A Pain in the Ear-Gear

As an author, I use noise cancelling earbuds all day long while I write my novels. I do this not to listen to tunes but instead to shape or augment my reality to block out distractions. Layeredssvs-kb_128 on top of noise cancelling, I typically listen to soundscapes such as rain, waterfalls, or ocean surf. One of my “superpowers” is that I have acute hearing. I can hear into the ultrasonic and infrasonic ranges. A doctor once told me I have the hearing of a fox, and he meant that literally. So, ear-gear is wildly crucial for my writing. I’ve used a pair of Bose QuietComfort 20i earbuds for years and swear by them but I hate the wires. Over six months ago I set out to cut the cord.

My first try was Bose QuietControl 30 wireless earbuds with active noise cancelling. This did not work out so well. The noise cancelling is noticeably inferior to other Bose ear-gear. I also own a pair of Bose QuietComfort 25 wired headphones and other Bose wired products. In my opinion their QC30 wireless earbuds are mediocre when compared to their entire line of noise cancelling gear. So the noise cancelling was disappointing, but I could live with it. The deal killer was that the QC30 earbuds have problems connecting to Macbooks, while connecting reliably with iPhones and iPads. I have returned and replaced these earbuds twice at Bose’s request and none work any better than the last. That does not give me a great deal of confidence in their product—just keep swapping them out until you’re lucky enough to get a pair that works… Yeah, right?

Out of disappointment with Bose, I purchased a pair of “Here Buds” from dopplerlabs.com. These buds did not stream music, or in my case soundscapes, but they did promise active noise cancelling and the ability to selectively tune out the sounds I don’t want and keep the rest. This sounded very cool to me! These were a first-generation product and they did not live up to expectations. The echo effect was like an auditory hallucination or augmented reality—take your pick—but the sound effects were ultimately a cute gimmick that wore off in minutes once I realized the noise cancelling skills of these buds were at a kindergarten-grade level when compared to Bose. Also, the sonic quality of the buds left everything sounding flat making them useless at concerts or Dolby movies to shave off a dozen decibels when the theater’s sound system is threatening to cause permanent ear bleeds. So these earbuds now sit in a drawer collecting dust with their batteries completely discharged.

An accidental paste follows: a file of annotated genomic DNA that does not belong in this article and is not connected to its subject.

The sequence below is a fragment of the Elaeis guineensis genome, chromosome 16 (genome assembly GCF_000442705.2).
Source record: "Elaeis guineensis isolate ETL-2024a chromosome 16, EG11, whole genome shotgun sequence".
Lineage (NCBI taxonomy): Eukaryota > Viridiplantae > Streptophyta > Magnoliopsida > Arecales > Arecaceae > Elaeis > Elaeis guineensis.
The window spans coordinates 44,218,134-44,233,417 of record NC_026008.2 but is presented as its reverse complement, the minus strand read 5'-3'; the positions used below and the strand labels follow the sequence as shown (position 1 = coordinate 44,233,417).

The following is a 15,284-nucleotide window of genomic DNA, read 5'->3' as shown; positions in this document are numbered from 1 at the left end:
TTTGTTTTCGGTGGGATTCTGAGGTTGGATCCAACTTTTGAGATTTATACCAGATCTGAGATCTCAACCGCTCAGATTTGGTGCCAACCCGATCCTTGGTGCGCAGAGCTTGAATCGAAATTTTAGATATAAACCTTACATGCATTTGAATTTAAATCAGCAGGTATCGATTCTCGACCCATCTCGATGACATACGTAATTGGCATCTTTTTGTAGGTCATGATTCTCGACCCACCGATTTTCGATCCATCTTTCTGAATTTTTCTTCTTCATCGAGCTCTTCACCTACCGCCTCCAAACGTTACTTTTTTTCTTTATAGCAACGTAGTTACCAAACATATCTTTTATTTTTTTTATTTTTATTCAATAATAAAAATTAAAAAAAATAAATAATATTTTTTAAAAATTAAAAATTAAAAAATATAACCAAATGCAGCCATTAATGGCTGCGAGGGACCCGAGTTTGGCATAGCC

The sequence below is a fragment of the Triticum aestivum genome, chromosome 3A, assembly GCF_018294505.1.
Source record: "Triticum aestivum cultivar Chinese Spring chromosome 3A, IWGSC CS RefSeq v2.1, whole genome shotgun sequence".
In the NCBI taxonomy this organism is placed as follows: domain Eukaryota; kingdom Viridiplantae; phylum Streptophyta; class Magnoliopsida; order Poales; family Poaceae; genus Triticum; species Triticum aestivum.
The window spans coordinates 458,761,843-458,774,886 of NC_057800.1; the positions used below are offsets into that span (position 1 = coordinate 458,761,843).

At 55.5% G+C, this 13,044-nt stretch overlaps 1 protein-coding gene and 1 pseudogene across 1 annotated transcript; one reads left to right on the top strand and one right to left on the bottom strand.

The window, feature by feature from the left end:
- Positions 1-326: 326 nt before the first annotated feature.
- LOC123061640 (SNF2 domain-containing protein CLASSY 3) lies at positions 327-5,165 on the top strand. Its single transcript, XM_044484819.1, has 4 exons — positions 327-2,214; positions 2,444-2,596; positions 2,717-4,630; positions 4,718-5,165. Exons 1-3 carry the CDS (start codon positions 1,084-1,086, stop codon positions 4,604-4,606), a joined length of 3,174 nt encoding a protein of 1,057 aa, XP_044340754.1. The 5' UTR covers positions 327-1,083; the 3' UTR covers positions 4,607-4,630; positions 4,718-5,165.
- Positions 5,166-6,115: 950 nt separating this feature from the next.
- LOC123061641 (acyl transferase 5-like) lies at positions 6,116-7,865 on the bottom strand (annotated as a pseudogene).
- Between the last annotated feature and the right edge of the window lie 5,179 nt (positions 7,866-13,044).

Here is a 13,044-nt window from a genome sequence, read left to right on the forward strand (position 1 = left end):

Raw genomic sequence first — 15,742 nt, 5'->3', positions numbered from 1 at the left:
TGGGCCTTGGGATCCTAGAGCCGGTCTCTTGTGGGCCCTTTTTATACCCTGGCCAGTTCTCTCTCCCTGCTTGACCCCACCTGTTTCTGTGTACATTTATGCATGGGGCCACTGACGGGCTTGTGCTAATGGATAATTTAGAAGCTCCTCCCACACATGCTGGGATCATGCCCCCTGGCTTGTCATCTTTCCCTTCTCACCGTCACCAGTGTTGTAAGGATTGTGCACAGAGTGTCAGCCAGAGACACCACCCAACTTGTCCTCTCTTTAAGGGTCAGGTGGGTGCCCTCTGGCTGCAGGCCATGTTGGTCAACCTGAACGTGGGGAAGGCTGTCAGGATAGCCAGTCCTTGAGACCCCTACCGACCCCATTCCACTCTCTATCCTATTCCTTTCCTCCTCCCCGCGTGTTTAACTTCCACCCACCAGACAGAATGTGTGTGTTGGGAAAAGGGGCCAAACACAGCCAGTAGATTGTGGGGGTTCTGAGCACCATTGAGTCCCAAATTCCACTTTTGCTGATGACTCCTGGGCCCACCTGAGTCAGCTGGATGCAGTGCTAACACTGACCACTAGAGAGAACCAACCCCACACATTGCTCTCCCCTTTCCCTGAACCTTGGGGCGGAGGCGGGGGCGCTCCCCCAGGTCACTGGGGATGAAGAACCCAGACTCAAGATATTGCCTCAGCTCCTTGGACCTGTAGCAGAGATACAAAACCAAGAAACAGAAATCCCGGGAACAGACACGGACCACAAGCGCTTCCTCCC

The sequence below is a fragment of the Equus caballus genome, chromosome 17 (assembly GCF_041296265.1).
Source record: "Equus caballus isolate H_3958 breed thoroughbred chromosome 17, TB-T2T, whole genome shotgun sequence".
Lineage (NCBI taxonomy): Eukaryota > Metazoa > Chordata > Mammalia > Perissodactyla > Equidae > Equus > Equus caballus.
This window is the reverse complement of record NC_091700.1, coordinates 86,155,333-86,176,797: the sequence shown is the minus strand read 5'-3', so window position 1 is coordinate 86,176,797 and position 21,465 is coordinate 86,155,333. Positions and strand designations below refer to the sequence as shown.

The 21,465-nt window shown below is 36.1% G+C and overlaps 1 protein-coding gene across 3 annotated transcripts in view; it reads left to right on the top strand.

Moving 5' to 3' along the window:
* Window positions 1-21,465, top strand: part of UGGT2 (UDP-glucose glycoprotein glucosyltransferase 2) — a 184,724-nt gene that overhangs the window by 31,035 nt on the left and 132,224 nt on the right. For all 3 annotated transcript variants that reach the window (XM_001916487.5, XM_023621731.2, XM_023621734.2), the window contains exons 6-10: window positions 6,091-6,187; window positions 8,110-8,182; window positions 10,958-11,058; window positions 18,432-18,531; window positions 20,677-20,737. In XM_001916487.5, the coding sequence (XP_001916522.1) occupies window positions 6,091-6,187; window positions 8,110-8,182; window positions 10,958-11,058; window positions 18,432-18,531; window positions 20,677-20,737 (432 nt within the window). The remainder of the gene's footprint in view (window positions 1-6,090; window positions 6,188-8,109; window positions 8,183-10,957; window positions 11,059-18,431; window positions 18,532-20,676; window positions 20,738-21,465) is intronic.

Out of frustration with Bose and Doppler Labs wireless ear-gear I decided to try a pair of Apple AirPods even though they did not include active or passive noise cancelling. I really think the AirPods look painfully silly, but I was getting desperate after my prior fiascos. I was thrilled with how the AirPods connected and worked seamlessly with all my Apple gear, and I have a lot of Apple gear, the entire ecosystem several times over. It’s like a guilty addiction. The only problem with the Airpods was that they hurt my ears after only an hour of use. Apple seems to have a one size fits all philosophy when it comes to earbuds. Too bad the human body does not conform to Apple’s ideals. Whatever happened to Apples stunning design prowess?… and please… please… do not get me started on how much I hate their new Macbook Pro 2016 keyboard! It’s so bad it makes me want to cry.

After giving up on the doubly painful Apple AirPods, I’ve decided to try Doppler Labs again with their second-generation earbuds called “Here One.” These earbuds can stream music. Their huge Achilles Heel is battery life. I’ve read reports of two hours of streaming music before they conk out. Two hour battery life really stinks compared to other wireless earbuds, but that’s just how desperate I am for a pair of fully wireless noise cancelling buds that actually work. I’ll soon find out how Doppler Labs did with their second act… Now if I can just finish that second chapter!